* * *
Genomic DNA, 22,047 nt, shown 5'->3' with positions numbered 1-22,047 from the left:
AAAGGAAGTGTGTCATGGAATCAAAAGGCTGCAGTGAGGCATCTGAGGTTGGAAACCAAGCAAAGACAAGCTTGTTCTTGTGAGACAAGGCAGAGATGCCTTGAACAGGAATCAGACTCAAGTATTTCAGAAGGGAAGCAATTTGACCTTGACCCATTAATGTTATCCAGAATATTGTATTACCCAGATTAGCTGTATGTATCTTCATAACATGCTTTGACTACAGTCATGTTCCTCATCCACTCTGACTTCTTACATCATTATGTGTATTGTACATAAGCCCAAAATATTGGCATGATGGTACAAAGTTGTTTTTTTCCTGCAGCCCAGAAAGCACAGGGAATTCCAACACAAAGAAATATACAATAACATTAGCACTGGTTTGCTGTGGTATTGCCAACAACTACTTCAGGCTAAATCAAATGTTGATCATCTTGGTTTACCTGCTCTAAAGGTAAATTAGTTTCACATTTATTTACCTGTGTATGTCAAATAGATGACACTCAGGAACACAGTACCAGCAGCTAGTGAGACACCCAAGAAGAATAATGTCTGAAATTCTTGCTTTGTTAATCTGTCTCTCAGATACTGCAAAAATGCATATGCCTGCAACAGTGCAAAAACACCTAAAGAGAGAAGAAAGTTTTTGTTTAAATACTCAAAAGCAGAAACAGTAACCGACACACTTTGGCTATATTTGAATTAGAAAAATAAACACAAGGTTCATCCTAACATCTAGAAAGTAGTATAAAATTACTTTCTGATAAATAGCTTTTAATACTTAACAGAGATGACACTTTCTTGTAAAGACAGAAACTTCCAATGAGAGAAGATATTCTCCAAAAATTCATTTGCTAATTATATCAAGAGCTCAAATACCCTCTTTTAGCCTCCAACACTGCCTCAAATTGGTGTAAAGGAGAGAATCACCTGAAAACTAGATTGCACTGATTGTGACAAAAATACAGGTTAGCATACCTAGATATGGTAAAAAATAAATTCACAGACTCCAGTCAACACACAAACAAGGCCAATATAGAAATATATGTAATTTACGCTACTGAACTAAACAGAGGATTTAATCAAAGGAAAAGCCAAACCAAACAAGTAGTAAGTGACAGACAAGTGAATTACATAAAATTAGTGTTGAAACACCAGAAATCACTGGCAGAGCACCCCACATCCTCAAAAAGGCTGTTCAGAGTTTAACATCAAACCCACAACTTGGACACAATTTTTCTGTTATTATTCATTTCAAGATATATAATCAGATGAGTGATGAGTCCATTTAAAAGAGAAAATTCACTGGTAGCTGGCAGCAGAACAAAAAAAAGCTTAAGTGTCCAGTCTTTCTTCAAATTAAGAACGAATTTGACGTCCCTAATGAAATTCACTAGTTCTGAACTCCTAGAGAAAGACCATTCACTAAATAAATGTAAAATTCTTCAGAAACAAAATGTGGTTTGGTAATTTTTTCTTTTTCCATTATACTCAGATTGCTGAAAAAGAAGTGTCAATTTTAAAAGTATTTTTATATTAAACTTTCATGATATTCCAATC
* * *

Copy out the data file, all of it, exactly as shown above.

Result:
Genomic DNA, 22,047 nt, shown 5'->3' with positions numbered 1-22,047 from the left:
AAAGGAAGTGTGTCATGGAATCAAAAGGCTGCAGTGAGGCATCTGAGGTTGGAAACCAAGCAAAGACAAGCTTGTTCTTGTGAGACAAGGCAGAGATGCCTTGAACAGGAATCAGACTCAAGTATTTCAGAAGGGAAGCAATTTGACCTTGACCCATTAATGTTATCCAGAATATTGTATTACCCAGATTAGCTGTATGTATCTTCATAACATGCTTTGACTACAGTCATGTTCCTCATCCACTCTGACTTCTTACATCATTATGTGTATTGTACATAAGCCCAAAATATTGGCATGATGGTACAAAGTTGTTTTTTTCCTGCAGCCCAGAAAGCACAGGGAATTCCAACACAAAGAAATATACAATAACATTAGCACTGGTTTGCTGTGGTATTGCCAACAACTACTTCAGGCTAAATCAAATGTTGATCATCTTGGTTTACCTGCTCTAAAGGTAAATTAGTTTCACATTTATTTACCTGTGTATGTCAAATAGATGACACTCAGGAACACAGTACCAGCAGCTAGTGAGACACCCAAGAAGAATAATGTCTGAAATTCTTGCTTTGTTAATCTGTCTCTCAGATACTGCAAAAATGCATATGCCTGCAACAGTGCAAAAACACCTAAAGAGAGAAGAAAGTTTTTGTTTAAATACTCAAAAGCAGAAACAGTAACCGACACACTTTGGCTATATTTGAATTAGAAAAATAAACACAAGGTTCATCCTAACATCTAGAAAGTAGTATAAAATTACTTTCTGATAAATAGCTTTTAATACTTAACAGAGATGACACTTTCTTGTAAAGACAGAAACTTCCAATGAGAGAAGATATTCTCCAAAAATTCATTTGCTAATTATATCAAGAGCTCAAATACCCTCTTTTAGCCTCCAACACTGCCTCAAATTGGTGTAAAGGAGAGAATCACCTGAAAACTAGATTGCACTGATTGTGACAAAAATACAGGTTAGCATACCTAGATATGGTAAAAAATAAATTCACAGACTCCAGTCAACACACAAACAAGGCCAATATAGAAATATATGTAATTTACGCTACTGAACTAAACAGAGGATTTAATCAAAGGAAAAGCCAAACCAAACAAGTAGTAAGTGACAGACAAGTGAATTACATAAAATTAGTGTTGAAACACCAGAAATCACTGGCAGAGCACCCCACATCCTCAAAAAGGCTGTTCAGAGTTTAACATCAAACCCACAACTTGGACACAATTTTTCTGTTATTATTCATTTCAAGATATATAATCAGATGAGTGATGAGTCCATTTAAAAGAGAAAATTCACTGGTAGCTGGCAGCAGAACAAAAAAAAGCTTAAGTGTCCAGTCTTTCTTCAAATTAAGAACGAATTTGACGTCCCTAATGAAATTCACTAGTTCTGAACTCCTAGAGAAAGACCATTCACTAAATAAATGTAAAATTCTTCAGAAACAAAATGTGGTTTGGTAATTTTTTCTTTTTCCATTATACTCAGATTGCTGAAAAAGAAGTGTCAATTTTAAAAGTATTTTTATATTAAACTTTCATGATATTCCAATC